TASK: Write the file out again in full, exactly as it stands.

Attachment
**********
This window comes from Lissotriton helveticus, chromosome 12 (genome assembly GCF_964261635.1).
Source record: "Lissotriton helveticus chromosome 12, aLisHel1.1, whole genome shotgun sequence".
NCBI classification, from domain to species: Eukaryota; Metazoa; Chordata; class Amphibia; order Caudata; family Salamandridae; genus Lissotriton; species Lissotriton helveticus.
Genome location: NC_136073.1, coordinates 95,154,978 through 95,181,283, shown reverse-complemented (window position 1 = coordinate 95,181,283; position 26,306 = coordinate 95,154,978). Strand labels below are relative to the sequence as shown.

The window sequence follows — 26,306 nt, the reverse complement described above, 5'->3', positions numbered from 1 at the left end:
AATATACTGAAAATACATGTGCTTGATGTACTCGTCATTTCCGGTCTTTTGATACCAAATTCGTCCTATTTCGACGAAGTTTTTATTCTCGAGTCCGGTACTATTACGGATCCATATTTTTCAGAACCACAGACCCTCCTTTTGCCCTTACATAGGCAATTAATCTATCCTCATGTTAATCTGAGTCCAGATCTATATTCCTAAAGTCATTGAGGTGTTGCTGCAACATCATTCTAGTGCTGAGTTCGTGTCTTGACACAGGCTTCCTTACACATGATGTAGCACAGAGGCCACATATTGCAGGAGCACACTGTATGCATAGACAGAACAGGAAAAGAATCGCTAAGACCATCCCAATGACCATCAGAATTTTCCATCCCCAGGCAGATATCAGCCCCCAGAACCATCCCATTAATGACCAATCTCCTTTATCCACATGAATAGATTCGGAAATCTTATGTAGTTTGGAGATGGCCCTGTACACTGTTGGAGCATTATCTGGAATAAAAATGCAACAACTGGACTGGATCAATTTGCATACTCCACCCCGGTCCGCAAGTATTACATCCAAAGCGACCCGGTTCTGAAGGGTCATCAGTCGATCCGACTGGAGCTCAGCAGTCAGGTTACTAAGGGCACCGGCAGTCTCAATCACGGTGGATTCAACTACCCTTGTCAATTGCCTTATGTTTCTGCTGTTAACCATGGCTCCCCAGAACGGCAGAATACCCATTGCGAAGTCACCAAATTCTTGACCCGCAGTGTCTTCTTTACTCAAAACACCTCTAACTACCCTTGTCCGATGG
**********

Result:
This window comes from Lissotriton helveticus, chromosome 12 (genome assembly GCF_964261635.1).
Source record: "Lissotriton helveticus chromosome 12, aLisHel1.1, whole genome shotgun sequence".
NCBI classification, from domain to species: Eukaryota; Metazoa; Chordata; class Amphibia; order Caudata; family Salamandridae; genus Lissotriton; species Lissotriton helveticus.
Genome location: NC_136073.1, coordinates 95,154,978 through 95,181,283, shown reverse-complemented (window position 1 = coordinate 95,181,283; position 26,306 = coordinate 95,154,978). Strand labels below are relative to the sequence as shown.

The window sequence follows — 26,306 nt, the reverse complement described above, 5'->3', positions numbered from 1 at the left end:
AATATACTGAAAATACATGTGCTTGATGTACTCGTCATTTCCGGTCTTTTGATACCAAATTCGTCCTATTTCGACGAAGTTTTTATTCTCGAGTCCGGTACTATTACGGATCCATATTTTTCAGAACCACAGACCCTCCTTTTGCCCTTACATAGGCAATTAATCTATCCTCATGTTAATCTGAGTCCAGATCTATATTCCTAAAGTCATTGAGGTGTTGCTGCAACATCATTCTAGTGCTGAGTTCGTGTCTTGACACAGGCTTCCTTACACATGATGTAGCACAGAGGCCACATATTGCAGGAGCACACTGTATGCATAGACAGAACAGGAAAAGAATCGCTAAGACCATCCCAATGACCATCAGAATTTTCCATCCCCAGGCAGATATCAGCCCCCAGAACCATCCCATTAATGACCAATCTCCTTTATCCACATGAATAGATTCGGAAATCTTATGTAGTTTGGAGATGGCCCTGTACACTGTTGGAGCATTATCTGGAATAAAAATGCAACAACTGGACTGGATCAATTTGCATACTCCACCCCGGTCCGCAAGTATTACATCCAAAGCGACCCGGTTCTGAAGGGTCATCAGTCGATCCGACTGGAGCTCAGCAGTCAGGTTACTAAGGGCACCGGCAGTCTCAATCACGGTGGATTCAACTACCCTTGTCAATTGCCTTATGTTTCTGCTGTTAACCATGGCTCCCCAGAACGGCAGAATACCCATTGCGAAGTCACCAAATTCTTGACCCGCAGTGTCTTCTTTACTCAAAACACCTCTAACTACCCTTGTCCGATGG